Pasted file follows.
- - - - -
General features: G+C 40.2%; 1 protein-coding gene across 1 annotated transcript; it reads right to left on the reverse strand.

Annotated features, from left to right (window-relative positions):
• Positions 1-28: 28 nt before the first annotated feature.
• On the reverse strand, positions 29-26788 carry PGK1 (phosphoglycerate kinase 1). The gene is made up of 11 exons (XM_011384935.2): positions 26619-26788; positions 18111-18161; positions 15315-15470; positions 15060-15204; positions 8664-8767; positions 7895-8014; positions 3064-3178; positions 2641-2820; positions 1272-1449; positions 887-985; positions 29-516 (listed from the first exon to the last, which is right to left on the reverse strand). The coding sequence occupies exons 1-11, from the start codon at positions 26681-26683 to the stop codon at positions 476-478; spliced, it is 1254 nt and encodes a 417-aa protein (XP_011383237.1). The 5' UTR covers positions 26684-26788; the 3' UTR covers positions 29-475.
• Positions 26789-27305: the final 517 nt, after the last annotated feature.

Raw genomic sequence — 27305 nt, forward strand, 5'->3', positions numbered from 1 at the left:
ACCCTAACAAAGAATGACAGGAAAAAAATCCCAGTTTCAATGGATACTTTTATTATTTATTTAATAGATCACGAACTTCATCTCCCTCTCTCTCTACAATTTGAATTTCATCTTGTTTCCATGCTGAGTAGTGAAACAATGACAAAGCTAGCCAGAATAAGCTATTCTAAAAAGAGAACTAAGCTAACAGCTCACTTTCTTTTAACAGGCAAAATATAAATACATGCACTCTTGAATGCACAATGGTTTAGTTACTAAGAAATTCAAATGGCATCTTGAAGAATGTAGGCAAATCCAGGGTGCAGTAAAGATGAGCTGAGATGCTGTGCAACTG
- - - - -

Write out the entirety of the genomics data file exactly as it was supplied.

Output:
General features: G+C 40.2%; 1 protein-coding gene across 1 annotated transcript; it reads right to left on the reverse strand.

Annotated features, from left to right (window-relative positions):
• Positions 1-28: 28 nt before the first annotated feature.
• On the reverse strand, positions 29-26788 carry PGK1 (phosphoglycerate kinase 1). The gene is made up of 11 exons (XM_011384935.2): positions 26619-26788; positions 18111-18161; positions 15315-15470; positions 15060-15204; positions 8664-8767; positions 7895-8014; positions 3064-3178; positions 2641-2820; positions 1272-1449; positions 887-985; positions 29-516 (listed from the first exon to the last, which is right to left on the reverse strand). The coding sequence occupies exons 1-11, from the start codon at positions 26681-26683 to the stop codon at positions 476-478; spliced, it is 1254 nt and encodes a 417-aa protein (XP_011383237.1). The 5' UTR covers positions 26684-26788; the 3' UTR covers positions 29-475.
• Positions 26789-27305: the final 517 nt, after the last annotated feature.

Raw genomic sequence — 27305 nt, forward strand, 5'->3', positions numbered from 1 at the left:
ACCCTAACAAAGAATGACAGGAAAAAAATCCCAGTTTCAATGGATACTTTTATTATTTATTTAATAGATCACGAACTTCATCTCCCTCTCTCTCTACAATTTGAATTTCATCTTGTTTCCATGCTGAGTAGTGAAACAATGACAAAGCTAGCCAGAATAAGCTATTCTAAAAAGAGAACTAAGCTAACAGCTCACTTTCTTTTAACAGGCAAAATATAAATACATGCACTCTTGAATGCACAATGGTTTAGTTACTAAGAAATTCAAATGGCATCTTGAAGAATGTAGGCAAATCCAGGGTGCAGTAAAGATGAGCTGAGATGCTGTGCAACTG